Ms. O is introduced to a group of visitors. Photo courtesy of David Liittschwager.

Western Pond Turtle 

The Western pond turtle is the West Coast’s only native freshwater turtle and a protected species. A local family kept our new Western pond turtle as a pet, but could no longer care for her. She was given to the Peninsula Humane Society and then brought to the JMZ. Turtles that live in captivity cannot be released back into the wild. This ensures that wild ponds turtles do not catch diseases from turtles that have been in close contact with people. Western pond turtles can live up to 80 years in captivity, which makes caring for them a long-term commitment.

Western pond turtles live in calm streams, ponds, lakes, and marshes. When these bodies of water dry up during summer months, Western pond turtles dig into mud and draw in oxygen through their skin. This helps them survive throughout dry months when water sources are not as easy to find.

The population of Western pond turtles is on a steep decline in the wild. These turtles are an Association of Zoos and Aquariums (AZA) Saving Animals from Extinction (SAFE) species. Participating zoos continue to work together to create conservation action plans to protect Western pond turtles from disease, habitat loss, and predation.

The Western pond turtle will be featured in JMZ zookeeper reptile talks once the weather warms.

Snapping Turtles

The newest stars of reptile talks, these six snapping turtles were illegally imported into California by someone intending to sell them. In the long-run, the JMZ cannot care for all six, so staff are working to find homes for them in permitted facilities where they will receive the best care.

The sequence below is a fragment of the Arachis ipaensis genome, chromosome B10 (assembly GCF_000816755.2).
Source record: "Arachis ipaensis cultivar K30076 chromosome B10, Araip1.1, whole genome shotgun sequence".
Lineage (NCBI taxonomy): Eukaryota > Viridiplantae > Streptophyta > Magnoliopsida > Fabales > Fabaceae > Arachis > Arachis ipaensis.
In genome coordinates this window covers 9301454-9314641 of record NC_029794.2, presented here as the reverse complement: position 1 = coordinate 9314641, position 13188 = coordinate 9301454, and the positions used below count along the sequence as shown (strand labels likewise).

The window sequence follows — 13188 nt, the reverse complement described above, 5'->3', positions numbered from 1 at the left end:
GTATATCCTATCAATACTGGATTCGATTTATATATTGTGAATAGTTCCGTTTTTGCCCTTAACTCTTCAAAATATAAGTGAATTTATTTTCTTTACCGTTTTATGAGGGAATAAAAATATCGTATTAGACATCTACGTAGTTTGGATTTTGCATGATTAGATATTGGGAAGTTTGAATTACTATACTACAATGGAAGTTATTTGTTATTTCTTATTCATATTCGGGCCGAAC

The common snapping turtle prefers to live in shallow, slow-moving bodies of water with muddy bottoms, so that they can hide. Like their name suggests, snapping turtles have powerful jaws that allow them to snap and catch food. During reptile talks, members of the JMZ’s animal care team are able to feed these turtles and show off how they consume food. These amazing creatures can live up to 47 years in captivity.

One of the Barn Owls says hello to a young visitor. Photo courtesy of David Liittschwager.

More New Arrivals

Ms. O, the Western pond turtle, and snapping turtles are not the only animals who are new to the zoo. Other arrivals include Bramble the hedgehog who along with Ms. O the opossum will be seen during mammal talks at the zoo and can visit classrooms at local schools. The JMZ’s new bearded dragon, Mad Maxine, will also be a reptile talk guest when weather permits. Two new barn owls can be seen in the zoo’s wildlife circle. Members of the animal care team are training these owls to fly in classrooms, so that they can be brought to schools and engage young learners. Another blue-tongued skink, a giant gecko, a veiled chameleon, leopard gecko, and fainting beetles have all joined the JMZ as animal ambassadors. 

Friends of the Palo Alto Junior Museum & Zoo

info@friendsjmz.org | www.friendsjmz.org